• n11. "Plusieurs pensent et croient que ceulz qui ont la dicte nonain entre [les] mains la feront accuser pluseurs injustement afin davoer moyen et occasion de se venger de ceulx qui ont tenu le party de la dicte royne."
  • n12. "Maintenant reste encoires le principal de laffere, car le roy inste a plus non pouvoer que les susdicts a complices dicelle nonain soient desclairez heretiques pour avoer adjousto foy a la dicte nonain et a sa suspicion, et de cryme de lese maieste pour non avoer reuele ce que concerne le roy, et par consequent quilz soient confisques de corps et de biens, a quoy ne durant les dits trois jours ne depuis ne se sont voulu condescendre les juges."
  • n13. "Et si feroit la faveur a la royne afin que ne luy fust faict tort. Et leur dit dauantage quil avoit use toutes les ruses possibles pour tirer de la nonain si la royne auroit eu sentement ou intelligence avec elle; mays quil nen avoit riens peu appercevoyr et louait [yl] inextimablement le reffus que la royne auoit faict de parler a la dicte nonnain, et la prudente response disant le dict Cremuel quil sembloit que dieu conduisoit le sens et le espcrit de la dicte royne."
  • n14. "Et que asseure vostre maieste que icelle [sentence] donnee le roy prendra rayson en payemant (?) et soy remcttra au droit chemin nonobstant sa braveure et lobstination quil a monstre jusques icy, et que pour ce fere ne sera besoing de guerre ne armee quelconque."
  • n15. "Duquel dernier poinct, quelque grant credict que la royne aye en angleterre, si ne pense je quellc trovat personne que lcn vouloust pleger (sic, plyer?), considerant la grande obstination et aveuglement du roy."
  • n16. See that of the 19th, No. 1153, p. 860.
  • n17. "There is a gap in the original; the passage runs thus: "fust mise devant lesglise cathedralc de ceste cite sur ung hault eschauffault ou celle [nonnain], deux bons et debots religieux observantins, deux augustins, deux prestres seculiers, ung hermite, et ung homme de bien laic demourirent tout au long du sermon, et pour leur vesperisation (?) le prescheur, questoit ung moenne novellement faict evesque pour sousstenir le party de la dame, repplica tous ou la plus part des propos," &c.
  • n18. "Y adioustant davantaige que la dicte nonain par sa faincte (sic) superstition avoit este cause, dempescher le cardenal d' York de proceder a la sentence du divorce comme yl avoit deslibere, quavoit este lung des grans malheurs que peust advenir en ce royaulme pour les troubles et fascheries que desja sen estoint suyviez et quil falloit doubter plus grandes pour laducnir," &c. The words in italics do not seem to go well together, but thus I find them in the original. Did Chapuys mean sa feincte sainctete et superstition?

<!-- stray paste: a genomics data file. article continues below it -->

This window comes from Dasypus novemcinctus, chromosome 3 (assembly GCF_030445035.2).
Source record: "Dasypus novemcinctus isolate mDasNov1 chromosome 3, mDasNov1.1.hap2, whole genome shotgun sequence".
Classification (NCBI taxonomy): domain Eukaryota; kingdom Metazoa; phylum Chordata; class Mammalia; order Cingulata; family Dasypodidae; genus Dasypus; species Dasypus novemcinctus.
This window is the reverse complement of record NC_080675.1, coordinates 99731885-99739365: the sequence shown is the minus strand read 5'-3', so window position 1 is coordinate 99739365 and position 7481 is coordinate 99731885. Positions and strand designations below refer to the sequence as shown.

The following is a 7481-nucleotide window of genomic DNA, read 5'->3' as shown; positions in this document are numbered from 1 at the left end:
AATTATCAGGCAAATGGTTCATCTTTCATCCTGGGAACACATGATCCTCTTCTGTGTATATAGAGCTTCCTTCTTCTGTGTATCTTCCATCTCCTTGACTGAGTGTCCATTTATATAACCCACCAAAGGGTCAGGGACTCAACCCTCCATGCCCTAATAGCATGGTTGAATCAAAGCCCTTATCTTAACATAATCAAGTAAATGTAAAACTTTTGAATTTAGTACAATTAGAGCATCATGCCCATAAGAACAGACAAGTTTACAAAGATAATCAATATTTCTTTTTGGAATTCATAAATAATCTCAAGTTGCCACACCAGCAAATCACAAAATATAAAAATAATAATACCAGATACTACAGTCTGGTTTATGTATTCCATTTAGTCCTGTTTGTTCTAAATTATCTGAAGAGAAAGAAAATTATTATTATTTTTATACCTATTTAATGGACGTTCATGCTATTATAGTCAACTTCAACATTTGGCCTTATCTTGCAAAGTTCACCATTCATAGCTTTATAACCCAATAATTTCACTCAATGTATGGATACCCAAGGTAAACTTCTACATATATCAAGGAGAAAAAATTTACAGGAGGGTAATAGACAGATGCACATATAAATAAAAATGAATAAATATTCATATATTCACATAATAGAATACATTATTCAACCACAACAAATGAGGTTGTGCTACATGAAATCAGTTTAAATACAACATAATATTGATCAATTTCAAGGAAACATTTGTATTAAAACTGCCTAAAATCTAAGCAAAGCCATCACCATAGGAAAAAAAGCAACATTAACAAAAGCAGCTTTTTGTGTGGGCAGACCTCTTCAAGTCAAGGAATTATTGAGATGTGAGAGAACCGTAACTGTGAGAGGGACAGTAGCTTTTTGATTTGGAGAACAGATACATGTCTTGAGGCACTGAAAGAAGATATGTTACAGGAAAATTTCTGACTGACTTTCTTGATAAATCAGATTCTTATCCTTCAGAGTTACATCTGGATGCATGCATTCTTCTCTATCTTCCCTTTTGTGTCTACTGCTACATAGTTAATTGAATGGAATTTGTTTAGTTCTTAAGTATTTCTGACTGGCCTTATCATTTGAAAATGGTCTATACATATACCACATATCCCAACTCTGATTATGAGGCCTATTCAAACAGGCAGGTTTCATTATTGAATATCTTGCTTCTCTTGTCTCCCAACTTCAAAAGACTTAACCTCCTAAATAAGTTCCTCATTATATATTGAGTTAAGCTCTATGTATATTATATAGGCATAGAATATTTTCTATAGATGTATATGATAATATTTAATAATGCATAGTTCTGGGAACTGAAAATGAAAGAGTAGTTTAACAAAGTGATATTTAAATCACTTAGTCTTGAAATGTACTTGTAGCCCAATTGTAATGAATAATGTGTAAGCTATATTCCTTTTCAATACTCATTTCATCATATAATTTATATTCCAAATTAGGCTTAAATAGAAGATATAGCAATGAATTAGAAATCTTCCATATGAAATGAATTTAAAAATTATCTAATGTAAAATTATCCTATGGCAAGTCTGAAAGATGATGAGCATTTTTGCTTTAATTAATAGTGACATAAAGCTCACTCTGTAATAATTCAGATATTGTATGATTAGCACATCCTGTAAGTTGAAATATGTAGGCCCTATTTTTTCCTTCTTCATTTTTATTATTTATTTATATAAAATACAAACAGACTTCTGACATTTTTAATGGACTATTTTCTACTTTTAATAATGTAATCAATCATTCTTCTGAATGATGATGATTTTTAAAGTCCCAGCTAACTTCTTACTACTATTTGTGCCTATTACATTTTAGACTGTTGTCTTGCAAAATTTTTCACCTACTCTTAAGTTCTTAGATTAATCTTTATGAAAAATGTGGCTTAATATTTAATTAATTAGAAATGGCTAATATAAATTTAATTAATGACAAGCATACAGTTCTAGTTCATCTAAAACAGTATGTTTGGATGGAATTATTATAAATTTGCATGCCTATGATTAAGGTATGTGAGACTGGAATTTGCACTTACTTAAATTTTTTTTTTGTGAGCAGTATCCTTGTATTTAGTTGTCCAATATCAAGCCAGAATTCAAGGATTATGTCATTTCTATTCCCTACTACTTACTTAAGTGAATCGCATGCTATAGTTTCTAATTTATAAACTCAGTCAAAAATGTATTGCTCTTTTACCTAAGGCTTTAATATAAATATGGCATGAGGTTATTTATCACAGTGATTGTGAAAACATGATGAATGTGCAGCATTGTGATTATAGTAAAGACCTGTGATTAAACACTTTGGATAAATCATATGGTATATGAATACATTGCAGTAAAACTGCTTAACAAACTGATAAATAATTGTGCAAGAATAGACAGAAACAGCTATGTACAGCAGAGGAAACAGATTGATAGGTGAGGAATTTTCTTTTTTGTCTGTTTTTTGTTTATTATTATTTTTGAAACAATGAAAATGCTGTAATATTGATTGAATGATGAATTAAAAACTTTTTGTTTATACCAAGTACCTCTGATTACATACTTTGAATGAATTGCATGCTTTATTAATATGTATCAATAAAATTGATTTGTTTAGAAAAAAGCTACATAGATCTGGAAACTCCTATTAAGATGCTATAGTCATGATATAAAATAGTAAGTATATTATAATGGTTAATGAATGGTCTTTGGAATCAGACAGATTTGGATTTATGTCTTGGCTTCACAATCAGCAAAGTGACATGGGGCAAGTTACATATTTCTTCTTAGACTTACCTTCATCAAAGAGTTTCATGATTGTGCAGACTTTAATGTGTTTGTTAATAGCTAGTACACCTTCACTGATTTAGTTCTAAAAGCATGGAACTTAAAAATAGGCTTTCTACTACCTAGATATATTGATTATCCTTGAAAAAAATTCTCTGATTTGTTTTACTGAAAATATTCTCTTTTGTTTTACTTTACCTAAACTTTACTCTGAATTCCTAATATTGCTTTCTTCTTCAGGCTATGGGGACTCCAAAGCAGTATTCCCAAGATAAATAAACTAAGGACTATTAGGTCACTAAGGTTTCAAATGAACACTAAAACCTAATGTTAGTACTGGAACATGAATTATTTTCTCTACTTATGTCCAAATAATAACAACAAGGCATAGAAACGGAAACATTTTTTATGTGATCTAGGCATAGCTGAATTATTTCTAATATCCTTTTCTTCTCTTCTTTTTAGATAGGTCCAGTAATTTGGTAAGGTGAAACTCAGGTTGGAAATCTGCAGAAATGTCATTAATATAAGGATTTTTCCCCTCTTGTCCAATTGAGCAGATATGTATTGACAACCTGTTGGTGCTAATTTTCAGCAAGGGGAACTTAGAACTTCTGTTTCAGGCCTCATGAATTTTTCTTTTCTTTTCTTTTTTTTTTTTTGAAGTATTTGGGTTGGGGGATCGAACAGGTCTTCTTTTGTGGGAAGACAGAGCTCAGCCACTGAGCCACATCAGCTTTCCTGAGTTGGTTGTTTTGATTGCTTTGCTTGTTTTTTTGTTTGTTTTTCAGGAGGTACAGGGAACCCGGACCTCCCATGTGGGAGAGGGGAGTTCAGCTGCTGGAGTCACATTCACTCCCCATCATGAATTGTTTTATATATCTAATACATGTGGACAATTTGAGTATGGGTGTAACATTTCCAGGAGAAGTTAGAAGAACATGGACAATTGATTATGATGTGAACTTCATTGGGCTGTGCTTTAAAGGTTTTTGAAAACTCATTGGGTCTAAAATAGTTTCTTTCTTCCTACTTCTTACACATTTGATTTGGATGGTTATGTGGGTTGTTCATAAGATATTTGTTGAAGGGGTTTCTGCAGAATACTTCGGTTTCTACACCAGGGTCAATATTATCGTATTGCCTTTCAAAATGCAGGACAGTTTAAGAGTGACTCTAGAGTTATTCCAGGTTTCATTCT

• n19. See No. 1153, p. 863. ["Le roy ne a encoires peu mener ses juges a faire declaracion (sic) contre ceulx qui ont practique avecq la dicte nonain] selon la forme quescripviz dernierement."
  • n20. ["Il doit içy venir vendredy pour disputer laffere avec eulx, et combien [que] yl y ait de principaulx juges quayent [dict] que plustot ils vouloient morir que faire la dicte declaration, toutesfoys venant le roy a disputer y [l] ny a personne qui ose contredire, sil ne veult auoir de la beste ou du desloyal par la teste, de sorte quil semble quil ait faict totallement diuorse non seullement de sa femme, mais aussi de toute bonne conscience, humanite et doulceur quil souloit avoer."]
  • n21. "Il ma aussi dict que le duc de norphoc avoit envoye commande[r] en plusieurs pors de ce royaulme pour y fere faire des blocus et autres forterresses pour obvier aus soudaines invasions quc lon pourroit faire içy, quest signe quilz commencent avoer craincte."]
  • n22. Don Fernando de Silva or Sylva, count of Cifuentes, Imperial ambassador in Rome since the departure of Miçer Mai in April. See above, pp. 633 and 658.